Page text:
First, that there is a difference between the refugee crisis and economic migration. It is perfectly possible to think (as the Archbishop appears to) that the UK is being far too miserly in responding to the refugee crisis, but to acknowledge that economic migration has been high over the last 15 years and that there are parts of the country where that has fundamentally changed the way of life.

Secondly, the Archbishop sees that there is a complete incompatibility between operating an open border policy to all, and maintaining the strong safety net of the welfare state that the British people have enjoyed for the last 70 years. The solidarity between people who pay into that system and receive its care will be fractured completely if borders are open to all. Again, this does not mean that refugees aren't welcome – quite the opposite – refugees are often incredibly hard working and contribute massively to their adopted home. But a completely open border endangers the social solidarity that we have built up over generations.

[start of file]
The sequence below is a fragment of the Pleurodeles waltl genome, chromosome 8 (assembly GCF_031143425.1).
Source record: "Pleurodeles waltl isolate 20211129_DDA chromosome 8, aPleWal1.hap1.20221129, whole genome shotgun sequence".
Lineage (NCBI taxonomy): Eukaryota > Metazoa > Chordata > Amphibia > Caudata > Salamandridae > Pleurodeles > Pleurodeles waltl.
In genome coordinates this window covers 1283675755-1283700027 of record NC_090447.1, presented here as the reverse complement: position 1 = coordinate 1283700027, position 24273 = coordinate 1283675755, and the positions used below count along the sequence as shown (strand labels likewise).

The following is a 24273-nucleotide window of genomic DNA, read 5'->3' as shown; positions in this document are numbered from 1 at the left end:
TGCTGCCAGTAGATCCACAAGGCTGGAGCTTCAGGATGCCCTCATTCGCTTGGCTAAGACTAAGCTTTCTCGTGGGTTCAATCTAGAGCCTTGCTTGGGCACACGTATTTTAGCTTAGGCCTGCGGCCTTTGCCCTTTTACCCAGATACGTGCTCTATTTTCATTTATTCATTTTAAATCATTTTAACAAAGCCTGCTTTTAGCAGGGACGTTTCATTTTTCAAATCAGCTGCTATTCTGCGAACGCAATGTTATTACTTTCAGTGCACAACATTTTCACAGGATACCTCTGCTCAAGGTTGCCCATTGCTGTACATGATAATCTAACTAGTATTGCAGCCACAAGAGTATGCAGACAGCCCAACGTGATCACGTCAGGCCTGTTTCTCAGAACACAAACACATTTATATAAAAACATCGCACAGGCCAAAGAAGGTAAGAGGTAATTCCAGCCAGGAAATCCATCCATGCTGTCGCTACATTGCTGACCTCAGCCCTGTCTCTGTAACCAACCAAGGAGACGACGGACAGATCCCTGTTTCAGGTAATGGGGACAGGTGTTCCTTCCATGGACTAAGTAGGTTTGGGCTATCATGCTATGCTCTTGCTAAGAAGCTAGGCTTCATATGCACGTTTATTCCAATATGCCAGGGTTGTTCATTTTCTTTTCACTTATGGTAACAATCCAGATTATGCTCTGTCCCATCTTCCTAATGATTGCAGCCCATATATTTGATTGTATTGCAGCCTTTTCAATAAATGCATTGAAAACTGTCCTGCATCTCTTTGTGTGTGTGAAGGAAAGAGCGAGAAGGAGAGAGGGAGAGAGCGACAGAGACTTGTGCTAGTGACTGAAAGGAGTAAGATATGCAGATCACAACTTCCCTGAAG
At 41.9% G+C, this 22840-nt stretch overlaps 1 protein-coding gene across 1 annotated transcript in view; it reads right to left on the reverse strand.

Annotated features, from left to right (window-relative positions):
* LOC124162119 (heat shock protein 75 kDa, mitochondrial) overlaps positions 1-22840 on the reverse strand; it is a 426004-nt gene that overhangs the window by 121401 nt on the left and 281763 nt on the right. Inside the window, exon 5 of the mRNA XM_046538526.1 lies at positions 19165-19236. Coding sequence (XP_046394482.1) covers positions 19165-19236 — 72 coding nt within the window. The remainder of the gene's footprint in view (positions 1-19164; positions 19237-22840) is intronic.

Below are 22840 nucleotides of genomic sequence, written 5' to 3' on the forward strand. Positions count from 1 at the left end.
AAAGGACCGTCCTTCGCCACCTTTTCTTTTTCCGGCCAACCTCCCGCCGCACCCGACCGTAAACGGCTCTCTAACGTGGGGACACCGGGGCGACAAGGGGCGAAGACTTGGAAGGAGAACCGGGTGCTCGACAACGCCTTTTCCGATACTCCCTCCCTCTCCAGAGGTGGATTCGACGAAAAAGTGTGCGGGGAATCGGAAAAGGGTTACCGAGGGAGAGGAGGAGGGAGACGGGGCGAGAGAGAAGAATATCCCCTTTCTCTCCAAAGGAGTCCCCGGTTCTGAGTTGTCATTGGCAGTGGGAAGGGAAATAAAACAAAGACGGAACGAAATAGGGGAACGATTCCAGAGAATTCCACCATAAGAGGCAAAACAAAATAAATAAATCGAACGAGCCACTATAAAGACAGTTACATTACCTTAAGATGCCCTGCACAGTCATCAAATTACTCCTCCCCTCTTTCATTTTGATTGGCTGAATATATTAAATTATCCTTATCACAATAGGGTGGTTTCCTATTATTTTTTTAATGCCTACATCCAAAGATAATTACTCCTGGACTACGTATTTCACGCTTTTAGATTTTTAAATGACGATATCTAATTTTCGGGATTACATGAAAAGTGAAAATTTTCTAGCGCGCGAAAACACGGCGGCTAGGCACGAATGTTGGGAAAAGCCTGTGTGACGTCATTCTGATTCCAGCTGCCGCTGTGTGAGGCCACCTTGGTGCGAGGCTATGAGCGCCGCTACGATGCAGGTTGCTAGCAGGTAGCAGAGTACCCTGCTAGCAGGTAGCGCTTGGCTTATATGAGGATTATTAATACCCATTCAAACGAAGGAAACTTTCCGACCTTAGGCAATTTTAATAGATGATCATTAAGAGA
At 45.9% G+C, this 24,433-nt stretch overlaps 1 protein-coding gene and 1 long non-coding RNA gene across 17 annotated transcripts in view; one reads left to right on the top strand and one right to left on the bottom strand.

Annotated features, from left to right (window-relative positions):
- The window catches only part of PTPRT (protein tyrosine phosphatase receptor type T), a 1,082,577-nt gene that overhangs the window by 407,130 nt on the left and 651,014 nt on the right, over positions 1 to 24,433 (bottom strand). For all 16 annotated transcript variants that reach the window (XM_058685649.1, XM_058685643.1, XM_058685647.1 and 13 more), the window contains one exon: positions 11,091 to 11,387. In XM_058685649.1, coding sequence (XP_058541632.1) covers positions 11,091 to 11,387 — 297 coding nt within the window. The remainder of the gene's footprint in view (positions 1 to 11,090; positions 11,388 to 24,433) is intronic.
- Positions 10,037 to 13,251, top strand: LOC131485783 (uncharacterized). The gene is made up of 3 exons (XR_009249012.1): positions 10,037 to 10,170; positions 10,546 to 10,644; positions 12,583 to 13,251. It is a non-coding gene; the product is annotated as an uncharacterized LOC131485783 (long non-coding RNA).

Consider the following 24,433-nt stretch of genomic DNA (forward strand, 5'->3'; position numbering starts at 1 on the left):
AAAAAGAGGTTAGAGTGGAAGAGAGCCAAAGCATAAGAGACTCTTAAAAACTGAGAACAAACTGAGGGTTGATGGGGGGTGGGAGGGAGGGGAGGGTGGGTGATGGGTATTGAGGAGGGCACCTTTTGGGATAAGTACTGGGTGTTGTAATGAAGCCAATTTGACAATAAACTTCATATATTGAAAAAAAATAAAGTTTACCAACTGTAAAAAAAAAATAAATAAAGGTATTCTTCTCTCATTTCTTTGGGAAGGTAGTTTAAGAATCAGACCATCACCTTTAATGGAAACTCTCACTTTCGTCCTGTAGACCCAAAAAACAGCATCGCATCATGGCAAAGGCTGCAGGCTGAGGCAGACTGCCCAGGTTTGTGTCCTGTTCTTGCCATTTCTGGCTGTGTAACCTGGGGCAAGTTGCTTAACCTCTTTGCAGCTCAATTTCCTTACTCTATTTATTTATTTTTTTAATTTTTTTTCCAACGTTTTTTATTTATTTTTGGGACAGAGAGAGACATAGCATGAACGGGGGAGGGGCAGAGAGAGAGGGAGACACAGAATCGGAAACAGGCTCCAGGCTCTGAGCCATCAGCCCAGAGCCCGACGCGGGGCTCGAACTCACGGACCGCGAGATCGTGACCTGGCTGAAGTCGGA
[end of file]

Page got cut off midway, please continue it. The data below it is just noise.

Thirdly, the Archbishop, having spent time in various conflict zones during his reconciliation work, will be wary of the simmering discontent associated with communities feeling like they're not being listened to. Yes we've seen off the fascists of the National Front, the BNP and the English Defence League. But for how much longer will we be able to maintain peace if the simmering resentment the Archbishop identifies is simply ignored?

The Orthodox church in the Calais refugee campReuters